Have you ever received a text or email that closed with, “Xoxo” or “Xo” or “xoxoxoxoxox”?
The x’s and o’s mean “kisses” (x) and “hugs” (o). Xox is an informal way to end a message to a close friend or family member. The amount of X’s and O’s is up to you.
This informal way of signing off has been around for a long time but has become especially popular with email and (SMS) texts.
Still, there are cultural differences between “kisses” and “hugs” that are good to be aware of. The differences in writing are a reflection of the way the two are perceived in person.
In French, Spanish, Italian, Portuguese, giving “bisoux,” “besos,” “bacci,” and “beijos” (all “kisses”) are warm and natural ways to greet or say goodbye to friends, spouses, and family.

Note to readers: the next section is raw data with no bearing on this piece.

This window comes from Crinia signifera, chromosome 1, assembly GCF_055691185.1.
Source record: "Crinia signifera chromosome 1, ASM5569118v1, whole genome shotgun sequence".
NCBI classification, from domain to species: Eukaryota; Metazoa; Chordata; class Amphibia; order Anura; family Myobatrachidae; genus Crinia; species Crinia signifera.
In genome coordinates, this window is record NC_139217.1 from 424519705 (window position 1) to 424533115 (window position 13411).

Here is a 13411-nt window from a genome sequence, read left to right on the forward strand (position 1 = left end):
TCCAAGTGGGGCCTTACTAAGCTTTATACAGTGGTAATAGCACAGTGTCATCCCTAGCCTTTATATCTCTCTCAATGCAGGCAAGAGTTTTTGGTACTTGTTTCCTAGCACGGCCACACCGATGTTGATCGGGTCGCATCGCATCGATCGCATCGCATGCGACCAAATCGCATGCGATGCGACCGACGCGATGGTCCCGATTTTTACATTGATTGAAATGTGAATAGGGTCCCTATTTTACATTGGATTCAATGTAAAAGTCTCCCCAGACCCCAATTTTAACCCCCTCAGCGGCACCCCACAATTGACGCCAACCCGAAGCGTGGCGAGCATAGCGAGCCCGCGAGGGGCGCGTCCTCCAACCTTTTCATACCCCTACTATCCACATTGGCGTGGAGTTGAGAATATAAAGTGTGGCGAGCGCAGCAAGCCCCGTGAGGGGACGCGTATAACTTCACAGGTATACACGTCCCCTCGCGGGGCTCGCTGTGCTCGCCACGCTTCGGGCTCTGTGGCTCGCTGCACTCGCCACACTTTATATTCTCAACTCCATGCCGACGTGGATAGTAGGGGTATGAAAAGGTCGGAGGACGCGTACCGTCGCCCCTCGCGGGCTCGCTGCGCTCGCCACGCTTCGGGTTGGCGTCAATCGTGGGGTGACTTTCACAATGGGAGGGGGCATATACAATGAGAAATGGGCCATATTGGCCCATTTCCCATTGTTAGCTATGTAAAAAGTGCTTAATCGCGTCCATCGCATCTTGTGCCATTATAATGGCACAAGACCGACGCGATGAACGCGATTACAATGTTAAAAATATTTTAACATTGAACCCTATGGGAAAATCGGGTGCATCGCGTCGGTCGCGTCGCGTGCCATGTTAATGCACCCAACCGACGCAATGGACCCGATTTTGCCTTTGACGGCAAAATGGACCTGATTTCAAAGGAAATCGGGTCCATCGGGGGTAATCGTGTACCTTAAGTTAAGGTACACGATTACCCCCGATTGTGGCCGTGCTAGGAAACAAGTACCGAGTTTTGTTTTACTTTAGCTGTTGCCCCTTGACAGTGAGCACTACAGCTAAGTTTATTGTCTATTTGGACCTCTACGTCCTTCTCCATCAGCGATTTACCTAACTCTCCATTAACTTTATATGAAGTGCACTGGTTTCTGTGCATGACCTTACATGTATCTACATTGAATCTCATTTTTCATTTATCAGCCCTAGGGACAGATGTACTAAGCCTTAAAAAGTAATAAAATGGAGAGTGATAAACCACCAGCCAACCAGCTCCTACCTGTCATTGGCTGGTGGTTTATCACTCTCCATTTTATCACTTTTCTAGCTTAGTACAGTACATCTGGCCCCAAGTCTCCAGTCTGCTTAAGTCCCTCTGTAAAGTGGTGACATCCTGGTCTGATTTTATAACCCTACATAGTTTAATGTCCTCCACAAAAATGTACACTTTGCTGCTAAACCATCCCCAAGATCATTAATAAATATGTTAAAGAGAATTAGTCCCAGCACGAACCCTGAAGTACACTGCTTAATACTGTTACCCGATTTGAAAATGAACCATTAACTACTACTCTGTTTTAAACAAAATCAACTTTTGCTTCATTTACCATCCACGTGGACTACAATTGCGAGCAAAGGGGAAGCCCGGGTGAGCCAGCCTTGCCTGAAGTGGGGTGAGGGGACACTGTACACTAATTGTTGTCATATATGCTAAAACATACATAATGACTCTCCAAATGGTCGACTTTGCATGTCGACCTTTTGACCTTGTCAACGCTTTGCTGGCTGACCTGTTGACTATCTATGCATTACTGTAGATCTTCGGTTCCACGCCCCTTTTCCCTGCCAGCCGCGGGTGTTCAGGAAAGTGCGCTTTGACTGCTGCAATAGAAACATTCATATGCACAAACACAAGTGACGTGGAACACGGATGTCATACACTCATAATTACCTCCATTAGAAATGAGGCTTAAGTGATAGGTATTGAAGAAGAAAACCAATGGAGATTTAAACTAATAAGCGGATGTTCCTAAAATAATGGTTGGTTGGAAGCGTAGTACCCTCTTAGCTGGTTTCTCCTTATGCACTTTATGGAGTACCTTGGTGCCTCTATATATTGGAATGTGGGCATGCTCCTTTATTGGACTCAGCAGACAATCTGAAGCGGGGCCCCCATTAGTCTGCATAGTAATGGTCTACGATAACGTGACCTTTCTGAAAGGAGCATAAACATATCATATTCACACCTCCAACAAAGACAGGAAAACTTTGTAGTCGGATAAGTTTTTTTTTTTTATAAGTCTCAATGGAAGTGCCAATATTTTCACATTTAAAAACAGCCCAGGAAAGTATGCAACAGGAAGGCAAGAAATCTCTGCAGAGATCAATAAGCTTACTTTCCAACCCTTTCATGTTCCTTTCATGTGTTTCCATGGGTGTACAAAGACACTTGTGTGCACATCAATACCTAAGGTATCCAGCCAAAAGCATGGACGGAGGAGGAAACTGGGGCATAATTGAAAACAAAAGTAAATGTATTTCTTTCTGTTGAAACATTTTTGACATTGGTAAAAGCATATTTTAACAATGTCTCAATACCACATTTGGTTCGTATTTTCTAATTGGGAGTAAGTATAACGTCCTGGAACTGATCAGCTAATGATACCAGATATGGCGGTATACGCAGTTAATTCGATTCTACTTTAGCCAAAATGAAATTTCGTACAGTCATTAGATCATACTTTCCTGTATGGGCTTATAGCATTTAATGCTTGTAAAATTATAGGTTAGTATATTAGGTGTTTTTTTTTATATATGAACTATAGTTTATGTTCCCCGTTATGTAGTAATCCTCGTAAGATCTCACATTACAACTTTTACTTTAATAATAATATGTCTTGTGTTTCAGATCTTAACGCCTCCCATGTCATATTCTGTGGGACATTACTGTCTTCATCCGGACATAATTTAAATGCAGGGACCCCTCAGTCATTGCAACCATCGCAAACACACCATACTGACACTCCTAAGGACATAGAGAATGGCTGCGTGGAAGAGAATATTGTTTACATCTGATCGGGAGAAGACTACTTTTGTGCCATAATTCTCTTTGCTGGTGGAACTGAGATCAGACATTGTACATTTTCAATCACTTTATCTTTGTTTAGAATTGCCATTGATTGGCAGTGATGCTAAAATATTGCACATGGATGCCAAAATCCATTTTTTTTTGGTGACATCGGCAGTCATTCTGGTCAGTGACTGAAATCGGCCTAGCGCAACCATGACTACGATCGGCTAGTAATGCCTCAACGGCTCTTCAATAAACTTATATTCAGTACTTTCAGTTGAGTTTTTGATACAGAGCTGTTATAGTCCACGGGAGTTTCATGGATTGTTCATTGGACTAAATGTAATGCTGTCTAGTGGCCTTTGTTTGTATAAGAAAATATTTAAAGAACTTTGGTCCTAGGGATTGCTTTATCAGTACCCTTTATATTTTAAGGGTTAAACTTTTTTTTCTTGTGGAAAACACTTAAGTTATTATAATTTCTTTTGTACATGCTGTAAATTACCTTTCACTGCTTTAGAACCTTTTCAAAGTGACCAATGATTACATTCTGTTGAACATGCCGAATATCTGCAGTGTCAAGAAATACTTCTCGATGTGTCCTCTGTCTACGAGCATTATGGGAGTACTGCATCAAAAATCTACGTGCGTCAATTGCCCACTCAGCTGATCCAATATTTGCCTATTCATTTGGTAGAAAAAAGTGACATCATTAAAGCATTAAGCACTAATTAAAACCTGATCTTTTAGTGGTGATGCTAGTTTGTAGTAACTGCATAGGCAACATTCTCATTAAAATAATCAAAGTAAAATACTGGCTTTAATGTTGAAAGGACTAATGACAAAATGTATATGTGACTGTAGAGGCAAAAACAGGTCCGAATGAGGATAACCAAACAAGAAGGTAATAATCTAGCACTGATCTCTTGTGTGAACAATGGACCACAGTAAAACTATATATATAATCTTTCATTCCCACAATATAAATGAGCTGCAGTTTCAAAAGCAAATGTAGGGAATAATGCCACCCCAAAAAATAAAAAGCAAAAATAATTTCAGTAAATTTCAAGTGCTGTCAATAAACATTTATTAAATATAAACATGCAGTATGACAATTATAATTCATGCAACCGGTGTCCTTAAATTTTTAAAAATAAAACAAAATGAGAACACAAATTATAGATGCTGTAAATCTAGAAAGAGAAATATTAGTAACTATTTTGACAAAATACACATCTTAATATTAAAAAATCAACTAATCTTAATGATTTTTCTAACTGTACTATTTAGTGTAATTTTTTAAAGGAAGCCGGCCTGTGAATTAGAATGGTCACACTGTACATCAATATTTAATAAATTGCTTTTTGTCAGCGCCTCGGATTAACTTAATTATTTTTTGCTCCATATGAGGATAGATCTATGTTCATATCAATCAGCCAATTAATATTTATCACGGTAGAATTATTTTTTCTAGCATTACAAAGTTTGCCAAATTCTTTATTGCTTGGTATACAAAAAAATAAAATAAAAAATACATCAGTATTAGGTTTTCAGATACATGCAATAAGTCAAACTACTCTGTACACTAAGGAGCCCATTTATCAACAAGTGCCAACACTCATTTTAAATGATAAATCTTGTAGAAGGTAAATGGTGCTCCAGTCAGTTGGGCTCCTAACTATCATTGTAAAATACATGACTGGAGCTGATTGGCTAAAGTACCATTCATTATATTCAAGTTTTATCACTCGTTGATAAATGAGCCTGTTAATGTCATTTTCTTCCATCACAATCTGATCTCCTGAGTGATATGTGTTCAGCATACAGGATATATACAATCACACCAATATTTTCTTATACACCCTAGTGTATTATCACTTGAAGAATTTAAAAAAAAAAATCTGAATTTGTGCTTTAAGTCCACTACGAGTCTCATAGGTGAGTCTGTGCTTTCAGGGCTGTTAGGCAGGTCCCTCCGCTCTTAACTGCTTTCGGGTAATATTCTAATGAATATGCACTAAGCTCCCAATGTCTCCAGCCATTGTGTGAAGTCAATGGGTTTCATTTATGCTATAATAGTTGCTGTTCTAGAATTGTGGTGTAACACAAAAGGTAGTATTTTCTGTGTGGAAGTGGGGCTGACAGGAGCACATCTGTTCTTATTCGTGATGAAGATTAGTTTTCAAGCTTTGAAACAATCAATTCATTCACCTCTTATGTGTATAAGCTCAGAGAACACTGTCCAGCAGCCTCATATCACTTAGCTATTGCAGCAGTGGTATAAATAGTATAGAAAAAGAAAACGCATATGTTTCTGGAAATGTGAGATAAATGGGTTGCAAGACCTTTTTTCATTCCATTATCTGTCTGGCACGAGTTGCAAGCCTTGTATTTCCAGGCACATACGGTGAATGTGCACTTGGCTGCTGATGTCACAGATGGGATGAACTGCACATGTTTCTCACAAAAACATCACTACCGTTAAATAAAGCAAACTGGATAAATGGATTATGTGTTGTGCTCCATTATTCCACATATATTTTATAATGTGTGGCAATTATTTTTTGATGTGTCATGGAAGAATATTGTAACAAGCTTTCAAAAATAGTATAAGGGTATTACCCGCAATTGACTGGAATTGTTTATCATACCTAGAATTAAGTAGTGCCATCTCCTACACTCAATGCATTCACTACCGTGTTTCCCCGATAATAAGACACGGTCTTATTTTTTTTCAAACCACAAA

This is done with the “air kiss,” a light kiss on the side of one cheek or both cheeks – though, of course, not during a global pandemic.
“Kissing” and “kisses” in the US and other northern countries, however, are generally considered more intimate and physical. Instead, Americans are a nation of huggers.
So, “kisses” in one culture might equal “hugs” in others – but you need to know which is which.
Any American receiving a friend’s note ending with “a thousand big kisses” (common in Spanish) might think, “Wow! Are we more than just friends?”
A good substitute for “kisses” over the phone is “Love you!” (casual) or “Love ya,” (more casual). For more feeling, you can add, “I”: “I love you!”
Wishing you a safe and happy Valentine’s Day, filled with love, xoxox, kisses, and hugs.